Last week, IBM announced that it was selling its low-end server business to Chinese hardware manufacturer Lenovo. The deal has been widely summarized in the trade press as the logical result of the commoditization of x86-based servers, in much the same way PCs were commoditized a decade ago. And because IBM tends not to compete in low-profit product lines, this transaction was inevitable and makes simple, straightforward sense. If only things were that simple!
While it's true that IBM has been steadfastly moving out of commoditized hardware sales, the timing of those moves has been significant. When it sold off its disk-drive business, disks were still good business, but the company saw a future of declining margins and shed its HDD unit. Then came the sale of its PC division to Lenovo in 2005. Eight years ago, PCs were not yet the low-profit, commodity items they are today. (Only three years before, HP purchased Compaq in large part because of its PC market share.)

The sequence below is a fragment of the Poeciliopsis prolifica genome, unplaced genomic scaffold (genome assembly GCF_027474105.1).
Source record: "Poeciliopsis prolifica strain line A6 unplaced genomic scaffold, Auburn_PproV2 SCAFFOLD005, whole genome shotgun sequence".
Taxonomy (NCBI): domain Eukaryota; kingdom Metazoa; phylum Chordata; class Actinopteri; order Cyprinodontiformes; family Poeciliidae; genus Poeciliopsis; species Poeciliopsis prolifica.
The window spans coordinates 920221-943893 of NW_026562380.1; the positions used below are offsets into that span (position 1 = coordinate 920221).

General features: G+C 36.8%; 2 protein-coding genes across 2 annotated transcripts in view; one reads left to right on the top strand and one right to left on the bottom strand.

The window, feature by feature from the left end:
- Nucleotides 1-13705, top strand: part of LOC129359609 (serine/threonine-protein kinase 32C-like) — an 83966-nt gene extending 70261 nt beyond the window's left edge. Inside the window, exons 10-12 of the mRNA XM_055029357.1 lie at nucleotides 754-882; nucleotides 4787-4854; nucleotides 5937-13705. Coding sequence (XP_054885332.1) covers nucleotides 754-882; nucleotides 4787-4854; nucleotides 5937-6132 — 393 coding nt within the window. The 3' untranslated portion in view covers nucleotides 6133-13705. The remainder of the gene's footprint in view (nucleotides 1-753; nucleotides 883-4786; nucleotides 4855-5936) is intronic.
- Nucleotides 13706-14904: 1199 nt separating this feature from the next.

The pattern here is that IBM gets out of profitable businesses before they start a steep descent. Industry analyst IDC projected in 2013 that IBM grossed $3.3 billion in the low-end server market and affirmed that the company was the largest vendor in the space, slightly ahead of HP and significantly ahead of Dell. For IBM to pull out of a market sector in which it held the top spot, something more than a simple, logical event must have occurred. The company must have seen something others didn't see or didn't recognize. And, in fact, it did.
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